Book reviews, Spring 2018

Exploring Nottinghamshire Writers by Rowena Edlin-White

Five Leaves Press paperback £12.99 ISBN 978-1-910170-35-9 2017

This fascinating book is a ‘dip-into’ rather than ‘read cover to cover’, as it is intended as a reference work on Nottinghamshire writers. Some are well-known local authors (Alan Sillitoe, Lord Byron, DH Lawrence, Helen Cresswell), some have only a tenuous connection with Nottinghamshire (JRR Tolkien, JM Barrie and Graham Greene) and some are unknown to most people. Some of the writers will be well-known to Thorotonians (JV Beckett) and to members of Bromley House Library (Rose Fyleman). Dr Edlin-White includes herself as well, and why not - she is a prolific local author and the book would be the poorer without a reference to her many works (e.g. Spinster of no Occupation? -Mary Ellen Shaw; The Revenge of the Christmas Fairy and her editorship of The Quill). Each author gets about 500 words, along with notes on local places connected with them that readers can visit.

Amongst the authors who are unlikely to be known to most readers would be Mary Bailey, for whom there are no dates, just ‘early nineteenth century’. Mary was a poor woman who lived in Sneinton and traded in old clothes. However, she must have been self-educated, as she wrote poetry, some of which was published. A copy of her Poems, Humorous and Sentimental is held at the Nottingham Local Studies Library.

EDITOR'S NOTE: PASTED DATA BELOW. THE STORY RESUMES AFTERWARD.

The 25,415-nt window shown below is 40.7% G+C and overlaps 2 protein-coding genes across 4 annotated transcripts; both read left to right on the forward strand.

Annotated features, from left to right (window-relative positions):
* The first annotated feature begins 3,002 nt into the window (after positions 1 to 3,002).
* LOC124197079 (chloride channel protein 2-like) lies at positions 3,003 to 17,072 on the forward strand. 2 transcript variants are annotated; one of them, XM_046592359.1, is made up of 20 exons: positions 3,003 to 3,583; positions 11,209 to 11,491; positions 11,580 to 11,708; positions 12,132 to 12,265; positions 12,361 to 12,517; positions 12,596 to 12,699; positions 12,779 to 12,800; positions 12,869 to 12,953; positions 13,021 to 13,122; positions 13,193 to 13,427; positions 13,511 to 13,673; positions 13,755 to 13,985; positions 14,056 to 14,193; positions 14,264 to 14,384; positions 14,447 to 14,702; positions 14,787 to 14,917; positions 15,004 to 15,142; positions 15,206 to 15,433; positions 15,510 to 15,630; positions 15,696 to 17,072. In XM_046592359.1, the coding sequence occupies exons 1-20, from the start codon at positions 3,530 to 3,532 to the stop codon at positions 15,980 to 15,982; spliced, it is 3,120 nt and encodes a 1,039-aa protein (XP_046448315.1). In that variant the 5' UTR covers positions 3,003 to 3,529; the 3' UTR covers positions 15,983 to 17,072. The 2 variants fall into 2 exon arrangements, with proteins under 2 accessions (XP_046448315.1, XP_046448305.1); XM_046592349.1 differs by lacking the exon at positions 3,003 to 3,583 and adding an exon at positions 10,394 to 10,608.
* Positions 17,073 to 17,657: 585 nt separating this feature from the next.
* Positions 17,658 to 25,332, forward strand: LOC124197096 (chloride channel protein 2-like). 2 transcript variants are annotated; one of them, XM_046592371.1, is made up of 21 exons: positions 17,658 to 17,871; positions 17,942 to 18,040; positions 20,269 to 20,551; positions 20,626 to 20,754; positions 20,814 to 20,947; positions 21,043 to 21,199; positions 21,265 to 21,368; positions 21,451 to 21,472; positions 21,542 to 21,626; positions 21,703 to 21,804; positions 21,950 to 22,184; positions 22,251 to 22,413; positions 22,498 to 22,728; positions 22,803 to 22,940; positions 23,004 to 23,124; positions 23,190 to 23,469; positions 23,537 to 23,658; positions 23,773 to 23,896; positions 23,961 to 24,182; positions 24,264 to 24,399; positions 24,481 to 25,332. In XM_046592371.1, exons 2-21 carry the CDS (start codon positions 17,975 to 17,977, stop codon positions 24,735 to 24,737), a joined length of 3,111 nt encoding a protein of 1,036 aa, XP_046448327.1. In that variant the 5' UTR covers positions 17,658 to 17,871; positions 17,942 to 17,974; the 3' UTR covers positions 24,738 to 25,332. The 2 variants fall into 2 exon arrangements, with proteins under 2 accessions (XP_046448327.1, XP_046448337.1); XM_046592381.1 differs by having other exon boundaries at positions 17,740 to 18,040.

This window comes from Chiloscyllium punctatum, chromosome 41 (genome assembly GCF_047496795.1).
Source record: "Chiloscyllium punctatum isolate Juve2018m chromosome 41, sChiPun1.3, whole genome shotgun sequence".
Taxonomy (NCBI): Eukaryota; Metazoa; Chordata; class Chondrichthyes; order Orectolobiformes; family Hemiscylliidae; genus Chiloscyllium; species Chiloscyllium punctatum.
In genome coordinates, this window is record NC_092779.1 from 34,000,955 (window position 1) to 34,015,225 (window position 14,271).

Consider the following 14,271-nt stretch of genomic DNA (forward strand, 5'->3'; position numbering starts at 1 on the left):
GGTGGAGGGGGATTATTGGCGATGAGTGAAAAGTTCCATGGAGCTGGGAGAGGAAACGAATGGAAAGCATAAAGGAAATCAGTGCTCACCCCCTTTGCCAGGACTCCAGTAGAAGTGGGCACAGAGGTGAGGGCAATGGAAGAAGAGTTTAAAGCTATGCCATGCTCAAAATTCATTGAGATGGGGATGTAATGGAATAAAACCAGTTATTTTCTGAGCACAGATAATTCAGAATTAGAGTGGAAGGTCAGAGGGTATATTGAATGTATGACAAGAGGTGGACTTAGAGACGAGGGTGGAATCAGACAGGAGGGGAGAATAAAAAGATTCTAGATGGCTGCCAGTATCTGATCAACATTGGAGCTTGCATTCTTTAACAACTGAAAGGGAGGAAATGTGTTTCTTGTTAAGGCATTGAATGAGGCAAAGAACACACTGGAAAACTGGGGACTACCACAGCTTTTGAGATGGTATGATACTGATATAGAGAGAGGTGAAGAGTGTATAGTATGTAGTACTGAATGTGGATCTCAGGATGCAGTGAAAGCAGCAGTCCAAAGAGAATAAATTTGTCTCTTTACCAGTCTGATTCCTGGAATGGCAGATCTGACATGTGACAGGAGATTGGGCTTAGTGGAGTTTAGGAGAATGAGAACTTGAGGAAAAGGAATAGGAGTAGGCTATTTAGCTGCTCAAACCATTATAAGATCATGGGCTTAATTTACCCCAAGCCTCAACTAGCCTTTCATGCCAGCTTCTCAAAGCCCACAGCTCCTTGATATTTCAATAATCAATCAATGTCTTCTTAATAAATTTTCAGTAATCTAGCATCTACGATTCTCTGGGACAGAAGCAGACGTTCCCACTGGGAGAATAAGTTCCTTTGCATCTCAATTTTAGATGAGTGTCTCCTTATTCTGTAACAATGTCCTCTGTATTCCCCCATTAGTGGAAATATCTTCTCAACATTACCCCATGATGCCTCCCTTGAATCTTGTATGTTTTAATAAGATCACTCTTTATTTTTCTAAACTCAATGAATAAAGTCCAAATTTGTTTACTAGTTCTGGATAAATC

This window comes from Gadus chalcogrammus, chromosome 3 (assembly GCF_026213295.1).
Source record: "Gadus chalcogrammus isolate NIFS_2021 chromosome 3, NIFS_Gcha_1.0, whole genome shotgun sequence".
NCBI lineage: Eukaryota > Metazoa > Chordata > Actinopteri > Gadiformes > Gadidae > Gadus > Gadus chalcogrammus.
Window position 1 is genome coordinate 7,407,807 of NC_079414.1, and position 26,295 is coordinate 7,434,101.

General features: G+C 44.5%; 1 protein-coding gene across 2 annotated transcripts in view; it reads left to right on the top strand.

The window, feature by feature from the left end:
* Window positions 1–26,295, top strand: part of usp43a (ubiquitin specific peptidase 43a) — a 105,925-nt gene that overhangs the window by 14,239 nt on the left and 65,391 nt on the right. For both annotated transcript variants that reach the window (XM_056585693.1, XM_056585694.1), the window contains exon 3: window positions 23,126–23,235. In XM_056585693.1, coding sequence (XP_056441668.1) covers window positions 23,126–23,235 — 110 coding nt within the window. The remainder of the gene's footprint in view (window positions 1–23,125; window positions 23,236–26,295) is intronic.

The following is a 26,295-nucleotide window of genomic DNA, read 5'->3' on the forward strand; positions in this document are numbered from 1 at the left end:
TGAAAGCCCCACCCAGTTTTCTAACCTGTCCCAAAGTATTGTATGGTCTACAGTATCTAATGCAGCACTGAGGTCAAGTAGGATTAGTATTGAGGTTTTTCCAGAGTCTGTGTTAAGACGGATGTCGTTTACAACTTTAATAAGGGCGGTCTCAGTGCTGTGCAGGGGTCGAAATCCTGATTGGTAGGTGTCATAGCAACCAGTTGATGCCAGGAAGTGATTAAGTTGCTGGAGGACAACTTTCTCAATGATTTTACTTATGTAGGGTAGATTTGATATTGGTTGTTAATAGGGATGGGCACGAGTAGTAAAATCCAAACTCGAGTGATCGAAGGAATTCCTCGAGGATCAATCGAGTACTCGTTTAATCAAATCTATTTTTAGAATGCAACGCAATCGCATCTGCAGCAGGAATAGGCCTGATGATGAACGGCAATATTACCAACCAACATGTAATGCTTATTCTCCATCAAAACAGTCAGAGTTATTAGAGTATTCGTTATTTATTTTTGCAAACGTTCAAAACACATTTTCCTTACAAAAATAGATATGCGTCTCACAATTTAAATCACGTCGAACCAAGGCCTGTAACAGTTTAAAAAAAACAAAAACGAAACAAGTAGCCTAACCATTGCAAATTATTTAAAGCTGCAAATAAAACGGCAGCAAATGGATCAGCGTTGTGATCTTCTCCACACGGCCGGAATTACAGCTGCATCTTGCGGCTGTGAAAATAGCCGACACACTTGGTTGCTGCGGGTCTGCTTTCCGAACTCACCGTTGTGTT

Rowena is to be congratulated on bringing such a fine collection of writers to our attention. However, like all such compilations, the work is never finished. No doubt there are, even now, more authors coming to light and there will probably be a second edition eventually. In the meantime, this book is fully recommended for all those who love literature, especially local writers, and represents excellent value for money.

Finding Stefan By Hazel Hartstone

Fast-Print Publishing paperback. ISBN 978-178456-283-0 £8.99 2017

After her mother died in 2008, Hazel Hartstone, who lives in Arnold, found a collection of documents tucked away in a cupboard. They were the life story of her father, Colin Marshall, which he had written out some years before he died. Along with the manuscripts were various documents such as letters, postcards and photographs from Colin’s life in Poland.

Colin came from a poor background and initially went into coal mining. Eventually he tired of mining and joined the Army, just in time for the Second World War. He was captured at Dunkirk and sent to a prison camp in Poland, from where he escaped. He spent the remainder of the war living with a Polish family on a remote farm. He obtained identity papers, in the name of Stefan Wysocki, which stated that he was ‘deaf and dumb’ so that his speech would not give him away. Although he learned to speak Polish, any German soldier would have been immediately suspicious.

After the war he returned to the UK and was reunited with his wife Nancy in 1945. Colin and his family returned to Poland in the 1960s to find the families who had sheltered him at such risk. A most moving and fastpaced story.